The fact that most of us have heard of love-hate relationships may illustrate Thomas’s point. Indeed, “hatred” and “love” are not contradictory ideas, and so God can love and hate every sinner at the same time as long as he does it in different ways. In light of what we have established so far, we maintain that God loves all people insofar as he creates them, sustains them, and genuinely desires their salvation; and yet he hates them insofar as he allows many to perish: “They are like a dream when one awakens; on awaking you despise their phantoms” (Psalm 73:20, NRSV).

Thus, I think it is truly appropriate to say, with most modern Christians, that God loves the sinner and hates his sin. As Thomist philosopher Peter Kreeft says,

God practices what He preaches to us: love the sinner and hate the sin. God loves even the being He created in the devil, but not the lack of being in the devil’s sin. St. Thomas is not saying that sinners have no existence, but that they lack the fullness of existence that comes from loving the good. Vice and virtue have an ontological dimension as well as a moral one; we diminish our being when we sin and augment it by the virtues.13

How Does God Love Us?

God loves everyone. And he genuinely desires their salvation. This should come as a wonderful message for anyone who is honest with himself about his immoral actions and sinful heart. God need not love us. After all, he is an eternal and triune being, whose love for himself as Father, Son, and Holy Spirit is self-sufficient and infinite. Hence, God loves us wholly and solely from his grace.

There are many points of relevance and application we can walk away with in this brief study. Here we will concentrate on two. First, because Scripture and sound reason confirm for us that God truly loves everyone and desires their salvation, each one of us can be assured of God’s genuine and saving love for us. That is, if God loves everyone, I must conclude that God loves me. Hence, we should never conclude that, whenever we sin, doubt, or even fall away from the faith for a season, that God is in any way causing us to do this. Indeed, he tempts no one to sin (James 1:13), and wishes no one to doubt (James 1:5–8). Thus, whenever we sin, doubt, or fall away, we must recognize that these actions are wholly self-determined on our part.

Second, because God truly loves everyone and desires the salvation of all, the Christian should never see a nonbeliever as his enemy, but as someone God wants to be saved. As apologists, we ought to recognize that there are many different types of people and, because God desires their salvation, he has reasons available to draw them to himself. To the rationalist, we offer rational arguments for the faith; for the empiricist, we offer science; for the historian, we offer evidence from the Bible; for the artist, we offer beauty. The universal love of God should encourage us to be ready to offer different kinds of reasons for the hope within us (1 Peter 3:15).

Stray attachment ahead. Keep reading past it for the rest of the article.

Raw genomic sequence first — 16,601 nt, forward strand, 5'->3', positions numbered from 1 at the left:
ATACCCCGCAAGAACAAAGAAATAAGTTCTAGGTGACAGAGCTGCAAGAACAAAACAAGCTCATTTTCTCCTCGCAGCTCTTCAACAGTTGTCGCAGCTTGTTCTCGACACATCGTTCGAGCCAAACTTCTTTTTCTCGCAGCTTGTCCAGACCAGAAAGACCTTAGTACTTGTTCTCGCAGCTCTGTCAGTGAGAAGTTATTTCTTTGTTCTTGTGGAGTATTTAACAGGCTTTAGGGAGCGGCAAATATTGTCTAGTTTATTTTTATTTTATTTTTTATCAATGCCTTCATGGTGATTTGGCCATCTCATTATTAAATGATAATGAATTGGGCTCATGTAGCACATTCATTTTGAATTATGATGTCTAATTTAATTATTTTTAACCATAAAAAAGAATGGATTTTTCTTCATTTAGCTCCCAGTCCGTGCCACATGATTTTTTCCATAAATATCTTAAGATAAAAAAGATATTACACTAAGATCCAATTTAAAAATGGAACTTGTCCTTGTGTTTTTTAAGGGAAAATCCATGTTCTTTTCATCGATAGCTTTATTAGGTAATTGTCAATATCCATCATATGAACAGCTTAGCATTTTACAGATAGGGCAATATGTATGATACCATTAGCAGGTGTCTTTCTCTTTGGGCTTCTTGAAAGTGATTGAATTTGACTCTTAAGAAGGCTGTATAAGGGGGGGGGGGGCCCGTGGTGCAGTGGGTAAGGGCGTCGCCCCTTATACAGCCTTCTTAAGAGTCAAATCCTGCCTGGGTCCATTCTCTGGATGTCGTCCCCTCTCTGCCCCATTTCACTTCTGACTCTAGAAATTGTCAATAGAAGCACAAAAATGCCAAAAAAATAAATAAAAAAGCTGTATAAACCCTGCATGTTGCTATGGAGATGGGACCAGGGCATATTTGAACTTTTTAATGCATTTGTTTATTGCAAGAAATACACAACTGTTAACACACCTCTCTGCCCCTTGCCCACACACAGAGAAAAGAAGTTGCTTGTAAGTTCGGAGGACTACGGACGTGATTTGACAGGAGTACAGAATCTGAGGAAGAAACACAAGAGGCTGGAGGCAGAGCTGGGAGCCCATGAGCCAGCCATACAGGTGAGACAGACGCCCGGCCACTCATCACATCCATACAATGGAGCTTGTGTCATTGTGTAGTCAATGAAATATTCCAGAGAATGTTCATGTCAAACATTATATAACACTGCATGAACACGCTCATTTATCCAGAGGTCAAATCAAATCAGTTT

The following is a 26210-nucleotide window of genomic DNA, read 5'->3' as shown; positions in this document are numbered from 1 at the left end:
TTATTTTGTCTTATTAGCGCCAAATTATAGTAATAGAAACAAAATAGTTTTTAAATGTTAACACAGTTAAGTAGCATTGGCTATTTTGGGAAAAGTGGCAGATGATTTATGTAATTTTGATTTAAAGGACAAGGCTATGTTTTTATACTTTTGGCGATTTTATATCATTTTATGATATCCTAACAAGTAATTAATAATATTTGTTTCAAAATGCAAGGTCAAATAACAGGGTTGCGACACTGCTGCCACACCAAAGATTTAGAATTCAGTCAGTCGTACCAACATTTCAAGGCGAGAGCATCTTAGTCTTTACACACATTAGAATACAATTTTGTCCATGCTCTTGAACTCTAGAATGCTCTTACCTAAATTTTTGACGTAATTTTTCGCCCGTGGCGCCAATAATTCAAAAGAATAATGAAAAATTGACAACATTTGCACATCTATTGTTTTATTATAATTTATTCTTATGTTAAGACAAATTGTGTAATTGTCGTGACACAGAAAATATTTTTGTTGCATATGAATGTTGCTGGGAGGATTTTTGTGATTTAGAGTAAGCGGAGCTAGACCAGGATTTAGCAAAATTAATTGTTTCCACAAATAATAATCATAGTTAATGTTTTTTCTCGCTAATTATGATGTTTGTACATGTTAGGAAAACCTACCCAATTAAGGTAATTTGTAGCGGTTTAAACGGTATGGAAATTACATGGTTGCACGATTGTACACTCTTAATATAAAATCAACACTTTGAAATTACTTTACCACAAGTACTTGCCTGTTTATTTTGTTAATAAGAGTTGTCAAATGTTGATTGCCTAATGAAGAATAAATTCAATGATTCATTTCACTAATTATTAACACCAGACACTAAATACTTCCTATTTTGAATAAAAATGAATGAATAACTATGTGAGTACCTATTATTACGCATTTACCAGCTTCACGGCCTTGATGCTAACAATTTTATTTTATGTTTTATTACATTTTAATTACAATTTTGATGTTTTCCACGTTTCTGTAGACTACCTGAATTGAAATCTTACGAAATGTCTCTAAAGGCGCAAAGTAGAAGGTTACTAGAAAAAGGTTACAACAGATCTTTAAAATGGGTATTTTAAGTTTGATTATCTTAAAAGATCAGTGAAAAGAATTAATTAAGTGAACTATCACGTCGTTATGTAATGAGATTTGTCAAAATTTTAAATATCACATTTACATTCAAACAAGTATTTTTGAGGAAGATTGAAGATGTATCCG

Endnotes
  1. More than one objection to this proposal can be raised, but for purposes of brevity and to focus on the universal aspect of God’s love, I chose to address only one. For a fuller development of these arguments for the universality of God’s saving love, see Travis James Campbell, The Wonderful Decree: Reconciling Sovereign Election and Universal Benevolence (Lexham Press; forthcoming). For a slightly different approach, see D. A. Carson, The Difficult Doctrine of the Love of God (Wheaton, IL: Crossway; 2000). Dr. Carson also has helpful lectures on this topic that can be found here and here.
  2. Technically, the antecedent of the word “any,” in 2 Peter 3:9, is “you.” But Sproul’s question remains valid. Is God not wanting any of you to perish? Well, what does he mean by “you”? Is God not wanting any of you humans to perish? Or is God not wanting any of you readers of my epistle to perish? Or is God not wanting any of you elect persons, chosen unto salvation, to perish?